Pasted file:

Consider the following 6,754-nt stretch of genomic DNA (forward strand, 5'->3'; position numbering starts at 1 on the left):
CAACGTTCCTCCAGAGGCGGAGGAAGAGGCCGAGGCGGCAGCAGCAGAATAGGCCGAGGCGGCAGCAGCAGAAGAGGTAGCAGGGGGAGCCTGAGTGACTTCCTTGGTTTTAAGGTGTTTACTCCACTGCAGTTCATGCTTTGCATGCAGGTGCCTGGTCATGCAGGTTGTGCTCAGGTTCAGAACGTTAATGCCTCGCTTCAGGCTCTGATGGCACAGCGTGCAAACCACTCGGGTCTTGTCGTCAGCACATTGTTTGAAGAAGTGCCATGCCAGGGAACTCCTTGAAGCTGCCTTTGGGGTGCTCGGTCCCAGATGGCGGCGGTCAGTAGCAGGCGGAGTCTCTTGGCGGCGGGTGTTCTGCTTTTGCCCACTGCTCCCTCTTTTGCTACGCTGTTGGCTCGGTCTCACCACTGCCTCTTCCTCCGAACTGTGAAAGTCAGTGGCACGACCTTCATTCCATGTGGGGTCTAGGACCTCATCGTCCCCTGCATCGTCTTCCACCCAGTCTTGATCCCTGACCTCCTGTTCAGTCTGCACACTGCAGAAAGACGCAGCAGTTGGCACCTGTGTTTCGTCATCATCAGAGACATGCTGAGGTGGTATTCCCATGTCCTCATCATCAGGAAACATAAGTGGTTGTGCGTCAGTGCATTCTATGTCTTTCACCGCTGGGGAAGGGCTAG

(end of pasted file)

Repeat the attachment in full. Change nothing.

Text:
Consider the following 6,754-nt stretch of genomic DNA (forward strand, 5'->3'; position numbering starts at 1 on the left):
CAACGTTCCTCCAGAGGCGGAGGAAGAGGCCGAGGCGGCAGCAGCAGAATAGGCCGAGGCGGCAGCAGCAGAAGAGGTAGCAGGGGGAGCCTGAGTGACTTCCTTGGTTTTAAGGTGTTTACTCCACTGCAGTTCATGCTTTGCATGCAGGTGCCTGGTCATGCAGGTTGTGCTCAGGTTCAGAACGTTAATGCCTCGCTTCAGGCTCTGATGGCACAGCGTGCAAACCACTCGGGTCTTGTCGTCAGCACATTGTTTGAAGAAGTGCCATGCCAGGGAACTCCTTGAAGCTGCCTTTGGGGTGCTCGGTCCCAGATGGCGGCGGTCAGTAGCAGGCGGAGTCTCTTGGCGGCGGGTGTTCTGCTTTTGCCCACTGCTCCCTCTTTTGCTACGCTGTTGGCTCGGTCTCACCACTGCCTCTTCCTCCGAACTGTGAAAGTCAGTGGCACGACCTTCATTCCATGTGGGGTCTAGGACCTCATCGTCCCCTGCATCGTCTTCCACCCAGTCTTGATCCCTGACCTCCTGTTCAGTCTGCACACTGCAGAAAGACGCAGCAGTTGGCACCTGTGTTTCGTCATCATCAGAGACATGCTGAGGTGGTATTCCCATGTCCTCATCATCAGGAAACATAAGTGGTTGTGCGTCAGTGCATTCTATGTCTTTCACCGCTGGGGAAGGGCTAG